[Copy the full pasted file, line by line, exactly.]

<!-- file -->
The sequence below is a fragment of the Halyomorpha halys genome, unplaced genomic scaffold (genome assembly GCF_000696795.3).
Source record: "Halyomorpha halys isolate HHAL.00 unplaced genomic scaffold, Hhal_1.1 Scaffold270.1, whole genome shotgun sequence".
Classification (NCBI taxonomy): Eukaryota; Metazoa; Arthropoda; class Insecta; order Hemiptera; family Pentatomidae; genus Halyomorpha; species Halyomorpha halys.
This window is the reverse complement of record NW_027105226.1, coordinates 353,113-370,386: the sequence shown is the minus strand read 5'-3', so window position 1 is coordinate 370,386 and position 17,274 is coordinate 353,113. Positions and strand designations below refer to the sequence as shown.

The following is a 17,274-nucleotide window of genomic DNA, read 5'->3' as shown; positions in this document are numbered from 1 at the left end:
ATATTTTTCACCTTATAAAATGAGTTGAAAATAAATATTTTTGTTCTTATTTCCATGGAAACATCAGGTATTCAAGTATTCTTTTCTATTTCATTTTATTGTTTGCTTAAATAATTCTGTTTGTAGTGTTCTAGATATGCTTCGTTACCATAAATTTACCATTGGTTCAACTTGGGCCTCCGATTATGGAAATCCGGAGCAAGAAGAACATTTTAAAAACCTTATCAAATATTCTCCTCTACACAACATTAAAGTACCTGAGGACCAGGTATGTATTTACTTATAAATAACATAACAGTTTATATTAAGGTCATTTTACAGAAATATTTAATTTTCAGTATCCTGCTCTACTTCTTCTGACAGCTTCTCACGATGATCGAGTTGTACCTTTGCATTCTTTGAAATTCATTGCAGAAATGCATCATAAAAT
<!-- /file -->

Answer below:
The sequence below is a fragment of the Halyomorpha halys genome, unplaced genomic scaffold (genome assembly GCF_000696795.3).
Source record: "Halyomorpha halys isolate HHAL.00 unplaced genomic scaffold, Hhal_1.1 Scaffold270.1, whole genome shotgun sequence".
Classification (NCBI taxonomy): Eukaryota; Metazoa; Arthropoda; class Insecta; order Hemiptera; family Pentatomidae; genus Halyomorpha; species Halyomorpha halys.
This window is the reverse complement of record NW_027105226.1, coordinates 353,113-370,386: the sequence shown is the minus strand read 5'-3', so window position 1 is coordinate 370,386 and position 17,274 is coordinate 353,113. Positions and strand designations below refer to the sequence as shown.

The following is a 17,274-nucleotide window of genomic DNA, read 5'->3' as shown; positions in this document are numbered from 1 at the left end:
ATATTTTTCACCTTATAAAATGAGTTGAAAATAAATATTTTTGTTCTTATTTCCATGGAAACATCAGGTATTCAAGTATTCTTTTCTATTTCATTTTATTGTTTGCTTAAATAATTCTGTTTGTAGTGTTCTAGATATGCTTCGTTACCATAAATTTACCATTGGTTCAACTTGGGCCTCCGATTATGGAAATCCGGAGCAAGAAGAACATTTTAAAAACCTTATCAAATATTCTCCTCTACACAACATTAAAGTACCTGAGGACCAGGTATGTATTTACTTATAAATAACATAACAGTTTATATTAAGGTCATTTTACAGAAATATTTAATTTTCAGTATCCTGCTCTACTTCTTCTGACAGCTTCTCACGATGATCGAGTTGTACCTTTGCATTCTTTGAAATTCATTGCAGAAATGCATCATAAAAT